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Decision time

Parliament will be dissolved on Monday (30th March) and the election campaigns will then go full ahead. The party manifestos will be launched soon after. This Thursday (26th March) Cameron and Miliband will be interviewed separately in a 90 minute programme on Channel 4 and Sky. All seven party leaders will appear together on ITV on 2nd April and the five opposition party leaders will participate in a BBC programme. Party leaders will compete daily for news headlines whilst candidates will be knocking our doors and speaking in local hustings.

The temptation to moan about all this should be resisted. This is how democracy works and it is infinitely better than what happens in North Korea and other dictatorships. Our ancestors campaigned through the 19th and 20th centuries for universal adult suffrage and must be turning in their graves now at the 30% who don’t vote. The outcome of the election will affect us all in the taxes we pay, the services provided and the provisions to protect us from numerous threats. Opting out implies tacit acceptance of things as they are.

It is highly unlikely that any party manifesto will meet all one’s expectations. Parties are all coalitions bringing together people of differing views and priorities so compromise is inevitable. No party is going to offer a programme that consistently reflects Christian values because many of their members and supporters are not Christians. Even a party that labels itself Christian will have to address issues for which there is no clear biblical guidance as to how those issues should be handled by government. A sensible approach would be to decide the issues that matter most and vote for the party that best reflects what you think should be done.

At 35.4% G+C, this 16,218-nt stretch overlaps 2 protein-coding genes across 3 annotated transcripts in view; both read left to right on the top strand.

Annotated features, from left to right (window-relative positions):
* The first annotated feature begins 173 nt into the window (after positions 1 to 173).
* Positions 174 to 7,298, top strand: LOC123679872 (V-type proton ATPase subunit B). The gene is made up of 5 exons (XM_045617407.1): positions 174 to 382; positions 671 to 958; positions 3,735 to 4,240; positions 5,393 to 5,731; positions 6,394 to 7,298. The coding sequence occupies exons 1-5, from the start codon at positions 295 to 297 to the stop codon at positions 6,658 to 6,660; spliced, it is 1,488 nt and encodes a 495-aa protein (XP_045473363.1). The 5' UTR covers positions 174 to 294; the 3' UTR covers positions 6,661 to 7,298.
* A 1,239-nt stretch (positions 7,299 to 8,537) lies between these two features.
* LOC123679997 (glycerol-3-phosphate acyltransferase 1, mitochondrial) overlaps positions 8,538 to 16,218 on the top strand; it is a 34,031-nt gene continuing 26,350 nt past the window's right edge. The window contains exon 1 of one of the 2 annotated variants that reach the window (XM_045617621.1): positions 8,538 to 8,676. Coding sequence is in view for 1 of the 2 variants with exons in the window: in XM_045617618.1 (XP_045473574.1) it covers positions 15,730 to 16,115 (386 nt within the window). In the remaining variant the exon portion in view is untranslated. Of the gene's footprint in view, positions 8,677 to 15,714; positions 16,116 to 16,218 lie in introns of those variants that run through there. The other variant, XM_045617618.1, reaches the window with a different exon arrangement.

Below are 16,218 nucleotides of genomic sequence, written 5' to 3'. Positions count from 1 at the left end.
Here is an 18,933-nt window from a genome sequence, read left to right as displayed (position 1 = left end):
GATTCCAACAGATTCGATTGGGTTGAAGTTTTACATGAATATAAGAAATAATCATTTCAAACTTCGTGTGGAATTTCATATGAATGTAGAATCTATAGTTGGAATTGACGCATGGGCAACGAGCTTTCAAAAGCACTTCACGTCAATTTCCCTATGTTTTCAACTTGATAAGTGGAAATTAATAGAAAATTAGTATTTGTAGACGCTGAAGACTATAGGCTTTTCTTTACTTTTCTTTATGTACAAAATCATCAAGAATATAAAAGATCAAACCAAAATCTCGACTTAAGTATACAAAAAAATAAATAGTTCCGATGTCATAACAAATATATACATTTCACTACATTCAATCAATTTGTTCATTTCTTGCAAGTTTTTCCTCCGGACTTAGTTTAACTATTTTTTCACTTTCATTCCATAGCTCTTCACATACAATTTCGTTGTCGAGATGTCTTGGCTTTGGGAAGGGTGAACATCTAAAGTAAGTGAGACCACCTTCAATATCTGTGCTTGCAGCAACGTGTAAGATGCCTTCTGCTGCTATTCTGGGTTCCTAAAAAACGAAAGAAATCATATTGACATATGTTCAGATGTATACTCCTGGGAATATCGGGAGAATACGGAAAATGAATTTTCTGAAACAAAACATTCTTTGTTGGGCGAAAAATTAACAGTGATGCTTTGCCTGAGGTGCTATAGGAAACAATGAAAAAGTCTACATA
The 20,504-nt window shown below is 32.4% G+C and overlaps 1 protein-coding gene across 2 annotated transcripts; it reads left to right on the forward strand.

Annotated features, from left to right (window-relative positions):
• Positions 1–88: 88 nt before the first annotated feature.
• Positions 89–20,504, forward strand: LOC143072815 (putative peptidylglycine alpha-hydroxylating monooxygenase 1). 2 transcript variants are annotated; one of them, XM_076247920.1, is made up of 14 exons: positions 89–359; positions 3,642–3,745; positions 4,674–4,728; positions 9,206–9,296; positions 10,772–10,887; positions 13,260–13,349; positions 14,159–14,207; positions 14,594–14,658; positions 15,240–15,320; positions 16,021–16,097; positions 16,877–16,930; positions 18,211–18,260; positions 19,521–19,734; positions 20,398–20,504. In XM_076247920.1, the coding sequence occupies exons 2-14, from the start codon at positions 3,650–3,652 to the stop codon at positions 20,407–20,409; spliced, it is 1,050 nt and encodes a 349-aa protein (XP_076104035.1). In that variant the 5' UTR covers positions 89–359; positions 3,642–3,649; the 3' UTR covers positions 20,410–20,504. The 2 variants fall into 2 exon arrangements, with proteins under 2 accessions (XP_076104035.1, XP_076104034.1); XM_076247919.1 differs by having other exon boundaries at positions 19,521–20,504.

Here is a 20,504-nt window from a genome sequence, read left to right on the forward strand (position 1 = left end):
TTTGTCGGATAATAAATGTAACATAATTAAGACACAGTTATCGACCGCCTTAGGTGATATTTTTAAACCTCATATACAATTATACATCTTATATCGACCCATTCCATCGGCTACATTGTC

What does matter most? A poll this week for ITV News revealed that managing the NHS was considered the most important issue followed by controlling immigration and then economic competence and making the welfare system fairer. Interestingly, redefining Britain’s relationship with the EU received only moderate support in the poll. Preserving the UK from break up did not feature at all but it could well be the big issue in the new Parliament. The SNP is expected to have up to 40 MPs at Westminster and Alec Salmon says his party will use what power this gives them to secure Scottish independence. He also says SNP will oppose any tax cuts and support increased public spending, potentially increasing the budget deficit rather than reducing it.

Some Christians might also argue for priorities not featured in this poll. These could include policies to care effectively for the planet, restore the freedom to practice and proclaim religious faith both here and globally or to abolish legislation that is contrary to their beliefs. Opting out will not advance these objectives. They will only be achieved in the long term by reasonable persuasion and support for Christians in politics. Prayer about how we vote and the outcome of the election are obviously crucial.

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